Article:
This business of agriculture has come under much scrutiny lately. Consumers are more interested in following the food chain and understanding each step. It’s likely that happens because of the disconnect consumers have from their food. One to two generations ago, it was different. We all knew a farmer and trusted that person. Today, not so much.
Farmers have been very open with sharing the details of how food is raised. For instance, the U. S. Farmers and Ranchers Alliance sponsors the Food Dialogues held in major cities to bring farmers face-to-face with urban consumers to answer questions and debunk myths about food production. The USFRA even provided financial support to James Moll for the production of a film about the next generation of farmers, Farmland. In addition to curious consumers, we deal with another element – those people who are antagonistic toward “big ag” and technological advances like genetically modified seeds. Just check out the reaction to Farmland to see the polarization between those who produce our food and those who consume it.
Some consumers want to change the way we farm to match the latest lifestyle craze. We see pushes toward everything organic or vegan, removing high fructose corn syrup from foods and hormone-free milk. Uninformed or disconnected consumers are led to believe this is ideal. If you want proof, think about the current craze toward gluten-free eating coming from people who don’t have a gluten allergy, but just want to be trendy. Jimmy Kimmel did a little unscientific, but amusing, research on this.
SO, back to BeckAgConnects: It’s a place where those in production ag can talk business without all that static. Farmers can share their questions and challenges with a like community – and find the kinds of answers that general consumers have been able to find online about their issues for years. In a six month period last year, about ten thousand ag professionals chose to join the community when given the opportunity. Doesn’t that say something about the desire farmers and ag professionals have to connect with their peers in a secure environment?
Companies and organizations can use the BeckAgConnects platform to provide value-added information and have focused conversations with targeted audiences involved in production agriculture. BASF, for example, has an Advanced Acre private group for those innovative growers, prospects and retailers who may be interested in learning more about the latest production research and practices.
The strategy behind these private forums has focused on three things that differentiate them from other social media sites like Facebook or LinkedIn:
Privacy: the other sites are public, so competitors can access sensitive information.
Focus: members on social sites didn’t have granular, topic-based areas to share experiences without consumers interjecting opinions and taking the business discussions off course.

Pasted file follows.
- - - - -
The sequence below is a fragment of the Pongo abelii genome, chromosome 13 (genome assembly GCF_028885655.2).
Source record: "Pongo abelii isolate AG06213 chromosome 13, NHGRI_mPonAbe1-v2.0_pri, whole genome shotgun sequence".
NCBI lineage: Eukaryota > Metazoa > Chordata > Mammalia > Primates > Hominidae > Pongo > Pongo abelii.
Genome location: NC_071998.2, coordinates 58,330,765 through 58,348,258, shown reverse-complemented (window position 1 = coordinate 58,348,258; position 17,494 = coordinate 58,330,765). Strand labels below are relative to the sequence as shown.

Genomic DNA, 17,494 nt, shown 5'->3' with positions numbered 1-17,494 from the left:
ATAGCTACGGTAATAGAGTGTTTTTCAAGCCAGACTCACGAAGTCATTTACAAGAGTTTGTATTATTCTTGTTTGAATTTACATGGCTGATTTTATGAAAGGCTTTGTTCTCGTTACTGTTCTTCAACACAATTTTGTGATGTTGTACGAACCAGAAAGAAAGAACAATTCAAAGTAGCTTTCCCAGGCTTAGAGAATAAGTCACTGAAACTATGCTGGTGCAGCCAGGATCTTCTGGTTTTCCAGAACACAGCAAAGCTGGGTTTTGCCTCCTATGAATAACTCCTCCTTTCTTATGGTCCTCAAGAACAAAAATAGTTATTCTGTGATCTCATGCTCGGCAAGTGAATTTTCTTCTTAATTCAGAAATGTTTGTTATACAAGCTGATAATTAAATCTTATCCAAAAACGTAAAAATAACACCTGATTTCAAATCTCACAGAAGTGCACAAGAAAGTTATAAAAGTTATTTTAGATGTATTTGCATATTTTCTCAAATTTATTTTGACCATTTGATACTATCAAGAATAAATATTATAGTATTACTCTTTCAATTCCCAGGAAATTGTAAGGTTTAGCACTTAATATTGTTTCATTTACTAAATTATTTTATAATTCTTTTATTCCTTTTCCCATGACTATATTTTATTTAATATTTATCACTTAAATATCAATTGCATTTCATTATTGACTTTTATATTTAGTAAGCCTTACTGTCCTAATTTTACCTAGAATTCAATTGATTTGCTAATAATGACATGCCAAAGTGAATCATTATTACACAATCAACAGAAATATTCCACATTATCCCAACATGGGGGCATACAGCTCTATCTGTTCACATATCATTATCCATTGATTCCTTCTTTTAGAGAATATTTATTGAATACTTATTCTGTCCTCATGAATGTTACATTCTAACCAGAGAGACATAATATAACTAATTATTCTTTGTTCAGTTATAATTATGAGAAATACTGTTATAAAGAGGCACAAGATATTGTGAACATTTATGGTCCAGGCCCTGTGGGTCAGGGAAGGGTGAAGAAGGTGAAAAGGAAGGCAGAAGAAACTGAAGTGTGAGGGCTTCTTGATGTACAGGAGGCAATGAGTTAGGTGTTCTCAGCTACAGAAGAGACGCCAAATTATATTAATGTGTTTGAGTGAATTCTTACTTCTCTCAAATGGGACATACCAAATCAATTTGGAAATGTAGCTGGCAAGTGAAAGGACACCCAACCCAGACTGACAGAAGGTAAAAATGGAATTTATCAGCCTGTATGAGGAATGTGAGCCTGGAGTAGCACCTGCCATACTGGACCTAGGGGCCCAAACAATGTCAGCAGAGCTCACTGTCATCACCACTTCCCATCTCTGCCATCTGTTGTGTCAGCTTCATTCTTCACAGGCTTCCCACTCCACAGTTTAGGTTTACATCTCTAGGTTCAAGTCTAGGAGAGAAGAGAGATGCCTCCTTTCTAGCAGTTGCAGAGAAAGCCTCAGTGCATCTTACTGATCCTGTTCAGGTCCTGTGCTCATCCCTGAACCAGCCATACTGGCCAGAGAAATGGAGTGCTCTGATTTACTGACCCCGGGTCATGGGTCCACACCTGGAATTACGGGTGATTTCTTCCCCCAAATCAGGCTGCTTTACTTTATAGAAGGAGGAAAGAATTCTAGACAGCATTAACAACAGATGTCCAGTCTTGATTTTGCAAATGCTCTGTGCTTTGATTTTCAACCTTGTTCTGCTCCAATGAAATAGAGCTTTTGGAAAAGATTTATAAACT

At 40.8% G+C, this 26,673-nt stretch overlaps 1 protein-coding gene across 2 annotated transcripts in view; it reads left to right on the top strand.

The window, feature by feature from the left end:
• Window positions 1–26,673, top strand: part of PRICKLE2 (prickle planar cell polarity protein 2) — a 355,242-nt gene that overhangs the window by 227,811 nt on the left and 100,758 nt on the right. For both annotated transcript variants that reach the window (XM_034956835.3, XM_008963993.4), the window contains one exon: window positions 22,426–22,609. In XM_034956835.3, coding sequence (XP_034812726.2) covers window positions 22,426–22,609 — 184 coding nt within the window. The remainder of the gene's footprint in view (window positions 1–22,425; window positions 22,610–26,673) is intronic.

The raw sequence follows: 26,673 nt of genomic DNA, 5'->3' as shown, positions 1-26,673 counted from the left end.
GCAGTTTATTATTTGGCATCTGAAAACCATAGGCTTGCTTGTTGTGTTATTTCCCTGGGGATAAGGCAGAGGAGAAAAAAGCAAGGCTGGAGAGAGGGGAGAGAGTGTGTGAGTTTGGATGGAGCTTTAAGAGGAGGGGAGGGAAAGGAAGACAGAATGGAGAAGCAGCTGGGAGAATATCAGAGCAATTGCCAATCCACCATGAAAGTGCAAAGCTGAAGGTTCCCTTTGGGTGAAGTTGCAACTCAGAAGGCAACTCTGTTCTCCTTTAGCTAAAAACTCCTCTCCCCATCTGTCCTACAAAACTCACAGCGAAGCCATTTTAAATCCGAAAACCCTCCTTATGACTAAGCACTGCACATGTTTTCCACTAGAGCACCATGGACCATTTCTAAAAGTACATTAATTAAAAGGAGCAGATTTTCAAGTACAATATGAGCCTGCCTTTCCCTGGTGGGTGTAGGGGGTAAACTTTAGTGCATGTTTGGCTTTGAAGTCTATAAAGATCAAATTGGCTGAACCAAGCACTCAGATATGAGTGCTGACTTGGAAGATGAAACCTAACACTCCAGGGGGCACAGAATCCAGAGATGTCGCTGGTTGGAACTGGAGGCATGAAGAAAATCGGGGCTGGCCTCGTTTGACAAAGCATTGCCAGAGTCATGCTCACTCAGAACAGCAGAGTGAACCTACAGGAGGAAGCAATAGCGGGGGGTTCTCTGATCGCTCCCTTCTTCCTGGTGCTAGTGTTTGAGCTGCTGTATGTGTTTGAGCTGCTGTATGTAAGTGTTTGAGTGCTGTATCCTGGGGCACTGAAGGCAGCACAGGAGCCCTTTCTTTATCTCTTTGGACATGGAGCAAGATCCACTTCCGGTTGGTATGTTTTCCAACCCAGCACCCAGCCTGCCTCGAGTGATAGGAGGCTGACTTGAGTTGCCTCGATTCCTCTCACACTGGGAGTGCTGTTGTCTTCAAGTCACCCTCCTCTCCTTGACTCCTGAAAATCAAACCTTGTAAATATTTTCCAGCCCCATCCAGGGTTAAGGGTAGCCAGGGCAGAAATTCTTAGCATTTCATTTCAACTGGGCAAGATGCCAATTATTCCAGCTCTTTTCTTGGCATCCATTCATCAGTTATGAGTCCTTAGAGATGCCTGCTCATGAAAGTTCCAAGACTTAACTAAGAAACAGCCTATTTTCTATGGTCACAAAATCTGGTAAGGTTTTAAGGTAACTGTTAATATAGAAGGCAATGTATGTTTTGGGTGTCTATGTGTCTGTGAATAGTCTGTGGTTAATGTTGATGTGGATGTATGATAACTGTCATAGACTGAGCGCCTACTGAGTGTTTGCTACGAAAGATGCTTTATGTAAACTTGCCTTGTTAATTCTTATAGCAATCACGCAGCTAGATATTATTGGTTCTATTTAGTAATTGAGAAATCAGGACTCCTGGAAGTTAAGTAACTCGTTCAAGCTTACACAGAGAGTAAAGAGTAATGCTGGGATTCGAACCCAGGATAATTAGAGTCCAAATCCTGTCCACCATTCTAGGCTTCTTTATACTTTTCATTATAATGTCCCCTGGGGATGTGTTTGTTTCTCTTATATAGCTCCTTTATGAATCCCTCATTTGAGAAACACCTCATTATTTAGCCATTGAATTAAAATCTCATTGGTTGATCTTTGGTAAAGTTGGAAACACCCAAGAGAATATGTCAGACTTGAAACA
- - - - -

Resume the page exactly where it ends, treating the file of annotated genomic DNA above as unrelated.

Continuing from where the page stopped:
Liability: the potential for public posts create liability concerns for participating clients.
This kind of community gives ag related companies the opportunity to engage their customers directly for market feedback, research and product discussions. Private forums create closer connections between brands and their customers. They also give the customers direct access to the makers of the products they use. For example, Bayer CropScience sponsored a group that encouraged discussions around LibertyLink, a line of herbicide resistant soybeans that can be treated with Liberty herbicide to manage weed resistance and control tough weeds. One of the farmers posted a concern with the product and eight other farmers responded with solutions based on their experience. This peer-to-peer support exchange delivered value to the customer seeking help, while letting Bayer CropScience channel their brand evangelists to help with customers service.
Public Discussions Inside the Community
Public forums let members network, discuss critical issues (farm policy, commodity marketing, crop production, dairy, and the future of farming, for example), share ideas for employee management and offer advice about the technology tools that make their business better. Peer groups are a hot topic now among farmers who want to be able to learn and network with others, just not the neighbor they compete with for land. This is a version of that, online.
Community members love talking to their peers about the ag industry in a private, protected area without the noise of other social networks and a non-ag audience. In the words of a community member from Kansas: “It’s nice to bounce ideas off of guys that are doing the same thing I’m doing. BeckAg puts me in contact with those agricultural peers, and I always learn something from participating in what they offer.”